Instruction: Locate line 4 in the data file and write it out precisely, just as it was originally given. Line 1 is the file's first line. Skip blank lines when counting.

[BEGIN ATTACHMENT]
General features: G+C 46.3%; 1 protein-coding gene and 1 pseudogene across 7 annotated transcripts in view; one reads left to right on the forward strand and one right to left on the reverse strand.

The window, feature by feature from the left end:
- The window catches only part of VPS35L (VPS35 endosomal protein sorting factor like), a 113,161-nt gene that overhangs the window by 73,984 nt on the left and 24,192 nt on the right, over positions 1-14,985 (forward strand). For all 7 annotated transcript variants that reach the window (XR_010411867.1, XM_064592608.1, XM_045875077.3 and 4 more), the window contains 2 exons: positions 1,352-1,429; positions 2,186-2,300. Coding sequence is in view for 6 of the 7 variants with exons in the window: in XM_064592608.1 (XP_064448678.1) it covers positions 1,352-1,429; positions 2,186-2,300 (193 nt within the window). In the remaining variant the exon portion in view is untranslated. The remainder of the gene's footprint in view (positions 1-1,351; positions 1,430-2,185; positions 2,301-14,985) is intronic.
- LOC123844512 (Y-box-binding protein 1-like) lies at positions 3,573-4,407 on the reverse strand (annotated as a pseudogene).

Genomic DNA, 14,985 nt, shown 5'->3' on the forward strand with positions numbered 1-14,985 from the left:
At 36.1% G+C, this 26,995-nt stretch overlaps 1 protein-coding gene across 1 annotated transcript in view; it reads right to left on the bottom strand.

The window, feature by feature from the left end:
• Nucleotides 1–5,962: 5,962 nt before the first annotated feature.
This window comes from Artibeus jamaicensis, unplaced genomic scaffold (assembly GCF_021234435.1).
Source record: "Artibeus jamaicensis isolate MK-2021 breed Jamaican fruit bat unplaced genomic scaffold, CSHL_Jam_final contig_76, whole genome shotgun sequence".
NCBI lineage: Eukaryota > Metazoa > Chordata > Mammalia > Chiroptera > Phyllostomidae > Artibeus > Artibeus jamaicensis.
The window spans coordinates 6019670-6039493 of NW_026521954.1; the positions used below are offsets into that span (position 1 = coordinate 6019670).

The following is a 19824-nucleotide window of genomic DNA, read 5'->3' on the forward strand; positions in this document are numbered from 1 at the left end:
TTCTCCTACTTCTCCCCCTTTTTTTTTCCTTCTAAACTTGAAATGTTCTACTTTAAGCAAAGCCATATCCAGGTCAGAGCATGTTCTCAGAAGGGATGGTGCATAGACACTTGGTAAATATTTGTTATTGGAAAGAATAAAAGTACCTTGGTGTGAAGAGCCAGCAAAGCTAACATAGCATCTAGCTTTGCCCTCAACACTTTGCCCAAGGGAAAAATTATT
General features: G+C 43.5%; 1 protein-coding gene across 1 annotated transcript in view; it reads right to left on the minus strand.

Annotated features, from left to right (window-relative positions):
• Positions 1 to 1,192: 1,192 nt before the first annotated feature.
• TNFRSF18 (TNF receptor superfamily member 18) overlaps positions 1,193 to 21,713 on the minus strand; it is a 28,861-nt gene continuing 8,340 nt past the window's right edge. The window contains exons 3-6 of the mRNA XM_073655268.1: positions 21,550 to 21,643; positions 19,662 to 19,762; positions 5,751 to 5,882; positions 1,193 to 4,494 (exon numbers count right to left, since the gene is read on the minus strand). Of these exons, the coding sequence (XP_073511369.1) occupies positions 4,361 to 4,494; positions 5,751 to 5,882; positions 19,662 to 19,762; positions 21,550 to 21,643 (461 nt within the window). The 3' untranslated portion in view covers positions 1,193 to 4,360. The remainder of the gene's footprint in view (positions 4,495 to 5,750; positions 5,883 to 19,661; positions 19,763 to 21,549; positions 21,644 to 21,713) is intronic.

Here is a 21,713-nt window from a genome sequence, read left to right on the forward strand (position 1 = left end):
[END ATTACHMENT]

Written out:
- LOC123844512 (Y-box-binding protein 1-like) lies at positions 3,573-4,407 on the reverse strand (annotated as a pseudogene).